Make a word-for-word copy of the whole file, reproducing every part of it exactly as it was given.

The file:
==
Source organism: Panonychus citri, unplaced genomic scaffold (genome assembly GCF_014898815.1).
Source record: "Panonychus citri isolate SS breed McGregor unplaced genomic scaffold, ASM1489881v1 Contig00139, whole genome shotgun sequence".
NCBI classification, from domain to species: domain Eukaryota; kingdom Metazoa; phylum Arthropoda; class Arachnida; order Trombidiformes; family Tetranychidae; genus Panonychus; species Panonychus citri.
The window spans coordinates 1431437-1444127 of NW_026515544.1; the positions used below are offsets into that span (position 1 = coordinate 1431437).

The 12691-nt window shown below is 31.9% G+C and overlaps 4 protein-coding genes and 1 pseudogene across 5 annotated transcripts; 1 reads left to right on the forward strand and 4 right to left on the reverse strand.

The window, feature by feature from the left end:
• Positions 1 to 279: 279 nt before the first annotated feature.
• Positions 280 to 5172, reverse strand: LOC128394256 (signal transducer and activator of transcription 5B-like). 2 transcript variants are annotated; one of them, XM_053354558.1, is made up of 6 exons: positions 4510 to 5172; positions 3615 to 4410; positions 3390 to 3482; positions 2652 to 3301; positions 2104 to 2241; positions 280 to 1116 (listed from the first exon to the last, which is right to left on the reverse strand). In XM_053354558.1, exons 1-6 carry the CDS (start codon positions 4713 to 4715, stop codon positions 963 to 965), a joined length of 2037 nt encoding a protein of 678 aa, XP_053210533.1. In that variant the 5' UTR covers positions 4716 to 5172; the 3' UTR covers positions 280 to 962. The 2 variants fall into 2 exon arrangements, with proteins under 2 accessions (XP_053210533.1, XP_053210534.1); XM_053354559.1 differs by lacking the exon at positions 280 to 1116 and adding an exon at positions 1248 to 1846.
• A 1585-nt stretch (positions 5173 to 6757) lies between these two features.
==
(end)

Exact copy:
Source organism: Panonychus citri, unplaced genomic scaffold (genome assembly GCF_014898815.1).
Source record: "Panonychus citri isolate SS breed McGregor unplaced genomic scaffold, ASM1489881v1 Contig00139, whole genome shotgun sequence".
NCBI classification, from domain to species: domain Eukaryota; kingdom Metazoa; phylum Arthropoda; class Arachnida; order Trombidiformes; family Tetranychidae; genus Panonychus; species Panonychus citri.
The window spans coordinates 1431437-1444127 of NW_026515544.1; the positions used below are offsets into that span (position 1 = coordinate 1431437).

The 12691-nt window shown below is 31.9% G+C and overlaps 4 protein-coding genes and 1 pseudogene across 5 annotated transcripts; 1 reads left to right on the forward strand and 4 right to left on the reverse strand.

The window, feature by feature from the left end:
• Positions 1 to 279: 279 nt before the first annotated feature.
• Positions 280 to 5172, reverse strand: LOC128394256 (signal transducer and activator of transcription 5B-like). 2 transcript variants are annotated; one of them, XM_053354558.1, is made up of 6 exons: positions 4510 to 5172; positions 3615 to 4410; positions 3390 to 3482; positions 2652 to 3301; positions 2104 to 2241; positions 280 to 1116 (listed from the first exon to the last, which is right to left on the reverse strand). In XM_053354558.1, exons 1-6 carry the CDS (start codon positions 4713 to 4715, stop codon positions 963 to 965), a joined length of 2037 nt encoding a protein of 678 aa, XP_053210533.1. In that variant the 5' UTR covers positions 4716 to 5172; the 3' UTR covers positions 280 to 962. The 2 variants fall into 2 exon arrangements, with proteins under 2 accessions (XP_053210533.1, XP_053210534.1); XM_053354559.1 differs by lacking the exon at positions 280 to 1116 and adding an exon at positions 1248 to 1846.
• A 1585-nt stretch (positions 5173 to 6757) lies between these two features.